Mechanism of pulmonary venous pressure and flow waves.
ABSTRACT The pulmonary venous systolic flow wave has been attributed both to left heart phenomena, such as left atrial relaxation and descent of the mitral annulus, and to propagation of the pulmonary artery pressure pulse through the pulmonary bed from the right ventricle. In this study we hypothesized that all waves in the pulmonary veins originate in the left heart, and that the gross wave features observed in measurements can be explained simply by wave propagation and reflection. A mathematical model of the pulmonary vein was developed; the pulmonary vein was modeled as a lossless transmission line and the pulmonary bed by a three-element lumped parameter model accounting for viscous losses, compliance, and inertia. We assumed that all pulsations originate in the left atrium (LA), the pressure in the pulmonary bed being constant. The model was validated using pulmonary vein pressure and flow recorded 1 cm proximal to the junction of the vein with the left atrium during aortocoronary bypass surgery. For a pressure drop of 6 mmHg across the pulmonary bed, we found a transit time from the left atrium to the pulmonary bed of tau approximately 150ms, a compliance of the pulmonary bed of C approximately 0.4 ml/mmHg, and an inertance of the pulmonary bed of 1.1 mmHgs2/ml. The pulse wave velocity of the pulmonary vein was estimated to be c approximately 1m/s. Waves, however, travel both towards the left atrium and towards the pulmonary bed. Waves traveling towards the left atrium are attributed to the reflections caused by the mismatch of impedance of line (pulmonary vein) and load (pulmonary bed). Wave intensity analysis was used to identify a period in systole of net wave propagation towards the left atrium for both measurements and model. The linear separation technique was used to split the pressure into one component traveling from the left atrium to the pulmonary bed and a reflected component propagating from the pulmonary bed to the left atrium. The peak of the reflected pressure wave corresponded well with the positive peak in wave intensity in systole. We conclude that the gross features of the pressure and flow waves in the pulmonary vein can be explained in the following manner: the waves originate in the LA and travel towards the pulmonary bed, where reflections give rise to waves traveling back to the LA. Although the gross features of the measured pressure were captured well by the model predicted pressure, there was still some discrepancy between the two. Thus, other factors initiating or influencing waves traveling towards the LA cannot be excluded.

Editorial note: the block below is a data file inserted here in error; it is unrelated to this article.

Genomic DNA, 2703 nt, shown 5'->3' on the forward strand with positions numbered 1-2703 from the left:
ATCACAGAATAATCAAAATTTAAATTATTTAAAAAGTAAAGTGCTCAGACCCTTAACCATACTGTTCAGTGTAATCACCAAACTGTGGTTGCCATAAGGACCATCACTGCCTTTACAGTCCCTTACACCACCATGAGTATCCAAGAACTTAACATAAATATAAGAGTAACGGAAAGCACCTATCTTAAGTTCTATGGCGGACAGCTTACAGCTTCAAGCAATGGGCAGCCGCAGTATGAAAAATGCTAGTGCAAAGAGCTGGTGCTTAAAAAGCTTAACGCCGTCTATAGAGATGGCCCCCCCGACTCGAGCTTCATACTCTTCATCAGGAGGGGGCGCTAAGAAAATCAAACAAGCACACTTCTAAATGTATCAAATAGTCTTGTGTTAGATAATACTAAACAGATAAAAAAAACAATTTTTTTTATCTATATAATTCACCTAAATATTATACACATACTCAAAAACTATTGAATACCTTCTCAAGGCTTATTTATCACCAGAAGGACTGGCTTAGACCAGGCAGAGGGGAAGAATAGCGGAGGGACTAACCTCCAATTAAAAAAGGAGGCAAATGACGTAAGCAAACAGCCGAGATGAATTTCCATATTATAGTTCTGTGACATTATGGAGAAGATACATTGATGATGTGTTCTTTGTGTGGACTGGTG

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ABSTRACT: To investigate pulmonary vein (PV) off-resonance and blood flow as causes of signal void artifacts in noncontrast steady-state-free-precession (SSFP) PV magnetic resonance angiography (MRA). PV blood off-resonance was measured on 11 healthy adult subjects and 10 atrial fibrillation (AF) patients. Noncontrast PV MRA was performed using a 3D slab-selective SSFP sequence at 1.5T on seven healthy subjects with signal profile shifts of 0-125 Hz. The time-resolved blood flow velocity of the PVs was measured on five healthy subjects. The impact of flow was studied on six healthy subjects, on whom SSFP PV MRA was acquired twice with the electrocardiogram (ECG) trigger delay corresponding to low and high flow, respectively. The PV off-resonances were 97 ± 27 Hz, 65 ± 20 Hz, 74 ± 25 Hz, and 52 ± 17 Hz for right inferior, left inferior, right superior, and left superior PVs, respectively, on healthy subjects, and 74 ± 20 Hz, 38 ± 9 Hz, 51 ± 20 Hz, and 28 ± 11 Hz on AF patients (P<0.01 for all). The off-resonance caused severe signal voids in the PVs. Signal acquired during mid-diastole with high PV flow caused additional signal voids in the left atrium, which was reduced by setting the ECG trigger delay to late-diastole. PV off-resonance and flow causes signal void artifacts in noncontrast 3D slab-selective SSFP PV MRA.Journal of Magnetic Resonance Imaging 11/2010; 32(5):1255-61. · 2.57 Impact Factor
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ABSTRACT: Left ventricular (LV) filling velocities provide important insights into ventricular function and are useful clinical markers of diastolic dysfunction. Filling velocities can be measured at bedside by Doppler echocardiography and can be incorporated into everyday cardiology practice. Interpretation of filling velocities in a clinical context, however, requires insights into cardiac mechanics. The objective of this chapter is to review the essential physiology of filling and how changes in LV systolic and diastolic function can modify filling velocities as measured by Doppler echocardiography. This chapter addresses filling of the left ventricle only. Filling patterns for the right ventricle are of clinical importance for the diagnosis of restrictive cardiomyopathy and constrictive pericarditis and are addressed in Chapter 21.12/2007: pages 81-97;
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ABSTRACT: Left ventricular diastolic dysfunction is associated with slowing of LV relaxation and a decrease in LV chamber compliance. This impairment of function leads to changes in filling velocities as measured by pulsed wave Doppler echocardiography in the pulmonary veins and across the mitral valve, and in intraventricular flow propagation velocity as measured by color M-mode Doppler. This paper explores some of the physiology of LV filling in a clinical context.Heart Failure Reviews 11/2000; 5(4):291-299. · 4.45 Impact Factor